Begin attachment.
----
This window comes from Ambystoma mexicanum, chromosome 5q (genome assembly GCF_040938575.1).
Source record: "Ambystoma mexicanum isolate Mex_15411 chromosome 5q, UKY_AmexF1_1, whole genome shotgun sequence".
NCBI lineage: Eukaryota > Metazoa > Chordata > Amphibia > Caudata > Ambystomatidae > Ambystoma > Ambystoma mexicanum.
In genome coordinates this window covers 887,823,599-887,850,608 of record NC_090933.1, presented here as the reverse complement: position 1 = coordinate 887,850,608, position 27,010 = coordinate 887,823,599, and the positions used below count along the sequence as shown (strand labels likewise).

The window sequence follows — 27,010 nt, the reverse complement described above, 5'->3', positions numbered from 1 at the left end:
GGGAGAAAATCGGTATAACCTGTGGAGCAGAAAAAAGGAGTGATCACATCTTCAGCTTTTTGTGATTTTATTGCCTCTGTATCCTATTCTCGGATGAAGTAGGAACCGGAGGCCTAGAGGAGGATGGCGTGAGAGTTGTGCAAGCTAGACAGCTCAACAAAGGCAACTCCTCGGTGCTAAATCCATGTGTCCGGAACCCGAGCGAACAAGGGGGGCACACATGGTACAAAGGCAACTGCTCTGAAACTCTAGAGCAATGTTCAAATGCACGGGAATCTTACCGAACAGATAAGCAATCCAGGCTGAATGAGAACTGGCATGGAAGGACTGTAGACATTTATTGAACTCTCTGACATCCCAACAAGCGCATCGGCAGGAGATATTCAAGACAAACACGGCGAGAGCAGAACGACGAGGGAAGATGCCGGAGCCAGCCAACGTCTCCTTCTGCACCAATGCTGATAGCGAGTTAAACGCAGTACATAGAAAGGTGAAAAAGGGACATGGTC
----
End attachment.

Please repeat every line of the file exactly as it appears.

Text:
This window comes from Ambystoma mexicanum, chromosome 5q (genome assembly GCF_040938575.1).
Source record: "Ambystoma mexicanum isolate Mex_15411 chromosome 5q, UKY_AmexF1_1, whole genome shotgun sequence".
NCBI lineage: Eukaryota > Metazoa > Chordata > Amphibia > Caudata > Ambystomatidae > Ambystoma > Ambystoma mexicanum.
In genome coordinates this window covers 887,823,599-887,850,608 of record NC_090933.1, presented here as the reverse complement: position 1 = coordinate 887,850,608, position 27,010 = coordinate 887,823,599, and the positions used below count along the sequence as shown (strand labels likewise).

The window sequence follows — 27,010 nt, the reverse complement described above, 5'->3', positions numbered from 1 at the left end:
GGGAGAAAATCGGTATAACCTGTGGAGCAGAAAAAAGGAGTGATCACATCTTCAGCTTTTTGTGATTTTATTGCCTCTGTATCCTATTCTCGGATGAAGTAGGAACCGGAGGCCTAGAGGAGGATGGCGTGAGAGTTGTGCAAGCTAGACAGCTCAACAAAGGCAACTCCTCGGTGCTAAATCCATGTGTCCGGAACCCGAGCGAACAAGGGGGGCACACATGGTACAAAGGCAACTGCTCTGAAACTCTAGAGCAATGTTCAAATGCACGGGAATCTTACCGAACAGATAAGCAATCCAGGCTGAATGAGAACTGGCATGGAAGGACTGTAGACATTTATTGAACTCTCTGACATCCCAACAAGCGCATCGGCAGGAGATATTCAAGACAAACACGGCGAGAGCAGAACGACGAGGGAAGATGCCGGAGCCAGCCAACGTCTCCTTCTGCACCAATGCTGATAGCGAGTTAAACGCAGTACATAGAAAGGTGAAAAAGGGACATGGTC